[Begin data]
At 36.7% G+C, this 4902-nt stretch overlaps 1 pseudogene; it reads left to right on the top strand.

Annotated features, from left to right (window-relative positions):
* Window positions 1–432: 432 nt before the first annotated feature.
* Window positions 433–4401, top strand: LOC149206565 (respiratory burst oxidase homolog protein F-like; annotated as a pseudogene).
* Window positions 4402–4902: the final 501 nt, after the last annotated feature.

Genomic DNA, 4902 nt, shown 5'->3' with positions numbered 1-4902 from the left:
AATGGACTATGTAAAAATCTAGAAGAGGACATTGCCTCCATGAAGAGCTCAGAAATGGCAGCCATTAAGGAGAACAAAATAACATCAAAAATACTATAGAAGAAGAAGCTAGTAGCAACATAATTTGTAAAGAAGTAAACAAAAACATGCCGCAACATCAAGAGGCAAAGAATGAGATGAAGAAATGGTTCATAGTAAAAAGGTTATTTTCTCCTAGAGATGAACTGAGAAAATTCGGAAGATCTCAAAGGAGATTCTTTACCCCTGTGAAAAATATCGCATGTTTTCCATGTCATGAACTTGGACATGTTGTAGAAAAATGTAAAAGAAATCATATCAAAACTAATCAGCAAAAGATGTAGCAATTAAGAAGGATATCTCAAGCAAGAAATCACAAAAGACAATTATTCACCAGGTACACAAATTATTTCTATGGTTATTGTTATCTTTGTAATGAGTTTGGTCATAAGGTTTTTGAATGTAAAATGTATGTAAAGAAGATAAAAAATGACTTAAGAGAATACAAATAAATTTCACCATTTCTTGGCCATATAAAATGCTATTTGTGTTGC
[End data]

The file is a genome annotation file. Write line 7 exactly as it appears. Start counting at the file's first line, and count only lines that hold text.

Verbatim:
AATGGACTATGTAAAAATCTAGAAGAGGACATTGCCTCCATGAAGAGCTCAGAAATGGCAGCCATTAAGGAGAACAAAATAACATCAAAAATACTATAGAAGAAGAAGCTAGTAGCAACATAATTTGTAAAGAAGTAAACAAAAACATGCCGCAACATCAAGAGGCAAAGAATGAGATGAAGAAATGGTTCATAGTAAAAAGGTTATTTTCTCCTAGAGATGAACTGAGAAAATTCGGAAGATCTCAAAGGAGATTCTTTACCCCTGTGAAAAATATCGCATGTTTTCCATGTCATGAACTTGGACATGTTGTAGAAAAATGTAAAAGAAATCATATCAAAACTAATCAGCAAAAGATGTAGCAATTAAGAAGGATATCTCAAGCAAGAAATCACAAAAGACAATTATTCACCAGGTACACAAATTATTTCTATGGTTATTGTTATCTTTGTAATGAGTTTGGTCATAAGGTTTTTGAATGTAAAATGTATGTAAAGAAGATAAAAAATGACTTAAGAGAATACAAATAAATTTCACCATTTCTTGGCCATATAAAATGCTATTTGTGTTGC